Mining for gems: assess how you assess a new student

Weekly Teaching Tip – Sep 23, 2019
by Linda Balliro

Mining for gems: assess how you assess a new student.

The moment a new student arrives is magical. They open the door with a big smile, put down their bags, and there’s a little bit of glitter in the air. You’ve got your shovels and microfiber clothes ready: the experience, intuition, training and empathy you’ll be using to unearth hidden gems, dust off the grime, or polish the surface so the singer can discover their own true voice. Your work begins the instant the door opens.

  1. Observe How do they move? Do you notice stiffness, or athletic strength? Do they have good posture, or shoulders slumped, stomach tight? Is their face expressive? Are their eyes engaged or wandering? How is their speaking voice? Do they talk fast, or are they hesitant? Do you notice vocal fry, nasality, breathy tone, loud volume?
  2. Gather information. Best not to use direct questioning because nerves or adrenalin may cause faulty replies! Try “tell me about your singing” or “What have you been doing with your singing” What’s bothering them? Many times, singers say something they heard on youtube, from a previous teacher, workshop, coach, or Aunt Phyllis. “I need more support” or “I have a weak head voice” but they may not know what these words describe. Instead of words, focus on their experience. “What about your singing makes you feel like your head voice is weak?” Often, a flurry of thoughts pour out of their mouth. Do they have any general health issues, like asthma?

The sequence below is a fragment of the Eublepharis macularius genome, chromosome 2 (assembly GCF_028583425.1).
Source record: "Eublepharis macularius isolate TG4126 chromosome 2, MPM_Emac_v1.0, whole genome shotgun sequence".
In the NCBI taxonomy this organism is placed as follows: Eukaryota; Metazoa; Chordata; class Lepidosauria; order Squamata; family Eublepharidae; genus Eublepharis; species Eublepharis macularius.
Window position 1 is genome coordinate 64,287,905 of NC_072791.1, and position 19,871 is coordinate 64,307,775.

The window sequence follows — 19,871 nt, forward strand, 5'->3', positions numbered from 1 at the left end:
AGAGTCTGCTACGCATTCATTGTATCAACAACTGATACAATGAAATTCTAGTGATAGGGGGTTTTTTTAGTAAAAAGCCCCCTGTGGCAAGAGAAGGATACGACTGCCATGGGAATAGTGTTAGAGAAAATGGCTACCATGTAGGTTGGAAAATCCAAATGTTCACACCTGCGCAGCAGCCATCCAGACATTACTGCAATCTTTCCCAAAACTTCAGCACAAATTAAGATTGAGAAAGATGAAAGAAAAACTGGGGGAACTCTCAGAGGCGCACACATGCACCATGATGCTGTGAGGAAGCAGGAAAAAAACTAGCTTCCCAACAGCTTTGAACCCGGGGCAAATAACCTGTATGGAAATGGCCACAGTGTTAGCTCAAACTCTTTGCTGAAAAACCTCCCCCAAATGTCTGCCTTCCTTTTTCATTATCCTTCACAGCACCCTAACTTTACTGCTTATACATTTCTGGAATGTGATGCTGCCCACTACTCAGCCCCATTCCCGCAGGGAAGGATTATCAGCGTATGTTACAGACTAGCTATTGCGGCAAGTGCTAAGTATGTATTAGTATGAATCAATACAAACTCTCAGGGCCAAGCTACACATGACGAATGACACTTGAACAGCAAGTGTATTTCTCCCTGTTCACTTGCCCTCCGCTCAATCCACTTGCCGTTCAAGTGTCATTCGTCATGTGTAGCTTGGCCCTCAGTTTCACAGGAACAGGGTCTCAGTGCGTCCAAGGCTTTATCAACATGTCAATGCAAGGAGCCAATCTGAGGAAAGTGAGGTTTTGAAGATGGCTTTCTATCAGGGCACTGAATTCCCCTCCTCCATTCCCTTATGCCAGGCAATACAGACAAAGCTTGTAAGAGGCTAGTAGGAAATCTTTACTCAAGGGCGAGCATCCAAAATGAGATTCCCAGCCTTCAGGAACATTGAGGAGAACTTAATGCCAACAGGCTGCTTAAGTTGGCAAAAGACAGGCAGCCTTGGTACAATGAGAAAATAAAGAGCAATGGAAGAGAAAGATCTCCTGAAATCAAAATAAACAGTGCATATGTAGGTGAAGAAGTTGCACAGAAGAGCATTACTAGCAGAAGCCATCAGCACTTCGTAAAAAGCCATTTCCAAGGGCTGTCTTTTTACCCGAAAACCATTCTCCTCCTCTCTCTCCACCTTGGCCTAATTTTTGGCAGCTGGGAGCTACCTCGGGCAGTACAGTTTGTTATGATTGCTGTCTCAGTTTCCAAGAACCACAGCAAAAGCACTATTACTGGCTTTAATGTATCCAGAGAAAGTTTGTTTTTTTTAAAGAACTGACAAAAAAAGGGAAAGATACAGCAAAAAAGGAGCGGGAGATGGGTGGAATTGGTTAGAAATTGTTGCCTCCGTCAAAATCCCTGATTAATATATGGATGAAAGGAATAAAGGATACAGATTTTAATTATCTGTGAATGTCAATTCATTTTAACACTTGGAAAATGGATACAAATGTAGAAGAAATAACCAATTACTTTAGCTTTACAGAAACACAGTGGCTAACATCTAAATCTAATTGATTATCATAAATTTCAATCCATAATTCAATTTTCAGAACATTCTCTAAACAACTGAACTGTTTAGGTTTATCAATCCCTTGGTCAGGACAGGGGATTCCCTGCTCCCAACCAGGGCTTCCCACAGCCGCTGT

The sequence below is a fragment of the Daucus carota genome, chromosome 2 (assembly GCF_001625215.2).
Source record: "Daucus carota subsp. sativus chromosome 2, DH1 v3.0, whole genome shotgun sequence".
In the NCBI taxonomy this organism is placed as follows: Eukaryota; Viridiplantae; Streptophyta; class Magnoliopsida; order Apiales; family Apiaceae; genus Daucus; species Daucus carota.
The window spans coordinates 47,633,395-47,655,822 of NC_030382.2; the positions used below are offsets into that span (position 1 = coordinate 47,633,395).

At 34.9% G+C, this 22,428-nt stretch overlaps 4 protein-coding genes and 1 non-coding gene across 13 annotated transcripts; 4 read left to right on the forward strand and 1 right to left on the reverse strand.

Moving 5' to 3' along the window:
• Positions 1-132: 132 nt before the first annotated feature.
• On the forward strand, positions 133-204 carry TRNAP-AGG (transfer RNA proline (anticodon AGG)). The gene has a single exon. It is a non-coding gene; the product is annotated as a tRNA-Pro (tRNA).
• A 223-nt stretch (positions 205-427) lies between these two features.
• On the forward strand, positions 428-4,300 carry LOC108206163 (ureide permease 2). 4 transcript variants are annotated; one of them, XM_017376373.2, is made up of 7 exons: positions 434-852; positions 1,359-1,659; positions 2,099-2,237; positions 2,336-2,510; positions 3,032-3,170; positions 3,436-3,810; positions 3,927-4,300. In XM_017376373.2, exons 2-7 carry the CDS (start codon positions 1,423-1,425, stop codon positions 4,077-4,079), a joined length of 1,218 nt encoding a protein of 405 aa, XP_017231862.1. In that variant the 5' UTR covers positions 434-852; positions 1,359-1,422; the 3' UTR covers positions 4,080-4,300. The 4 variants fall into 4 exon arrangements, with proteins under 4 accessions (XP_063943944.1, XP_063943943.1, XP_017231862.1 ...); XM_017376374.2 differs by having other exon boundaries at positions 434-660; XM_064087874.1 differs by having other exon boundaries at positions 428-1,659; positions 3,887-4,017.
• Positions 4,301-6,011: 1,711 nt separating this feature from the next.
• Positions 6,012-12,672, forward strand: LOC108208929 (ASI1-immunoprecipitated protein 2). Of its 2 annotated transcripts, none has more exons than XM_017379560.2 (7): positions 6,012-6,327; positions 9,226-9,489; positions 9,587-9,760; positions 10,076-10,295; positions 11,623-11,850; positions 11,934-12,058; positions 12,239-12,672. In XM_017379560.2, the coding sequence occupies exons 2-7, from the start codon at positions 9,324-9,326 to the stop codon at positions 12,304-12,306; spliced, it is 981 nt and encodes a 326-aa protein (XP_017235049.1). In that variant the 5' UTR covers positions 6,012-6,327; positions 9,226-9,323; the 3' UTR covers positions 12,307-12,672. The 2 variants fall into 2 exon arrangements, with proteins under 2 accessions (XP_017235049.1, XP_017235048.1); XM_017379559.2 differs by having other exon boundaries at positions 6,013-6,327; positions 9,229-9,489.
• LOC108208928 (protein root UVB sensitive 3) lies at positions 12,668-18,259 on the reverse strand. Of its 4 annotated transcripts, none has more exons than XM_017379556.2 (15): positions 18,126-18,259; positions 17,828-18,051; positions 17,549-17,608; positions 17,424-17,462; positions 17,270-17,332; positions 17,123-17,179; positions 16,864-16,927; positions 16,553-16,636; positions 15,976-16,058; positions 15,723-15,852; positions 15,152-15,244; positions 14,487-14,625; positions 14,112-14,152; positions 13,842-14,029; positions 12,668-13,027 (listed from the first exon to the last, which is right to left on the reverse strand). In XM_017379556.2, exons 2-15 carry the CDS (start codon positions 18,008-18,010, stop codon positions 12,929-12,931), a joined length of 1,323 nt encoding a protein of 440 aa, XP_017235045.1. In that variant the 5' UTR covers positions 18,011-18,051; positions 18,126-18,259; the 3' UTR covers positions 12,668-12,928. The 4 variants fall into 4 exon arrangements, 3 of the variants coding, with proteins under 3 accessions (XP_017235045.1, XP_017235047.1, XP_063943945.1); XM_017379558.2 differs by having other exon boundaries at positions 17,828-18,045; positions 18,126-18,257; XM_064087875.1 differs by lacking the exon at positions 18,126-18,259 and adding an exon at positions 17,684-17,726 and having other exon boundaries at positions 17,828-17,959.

3. Tie it together. Now you begin singing. You know how to listen for connection and cord closure. Can you connect what you observed before to what you’re hearing? Can you recognize the movements and posture you when they sing or is it different? Does it seem like something they said their isn’t really true? My favorite is “I really need more support” and then they sing in a very breathy tone. J How are they listening? Do they have a physical sense, or spatial sense? Are they seeing what’s around them?

Mining for gems means deep digging to find the most precious stones – and that means asking yourself questions. Can you make your own list of questions for the next time you hear a new singer?

Linda Balliro, author

“Being A Singer: the Art, Craft and Science”


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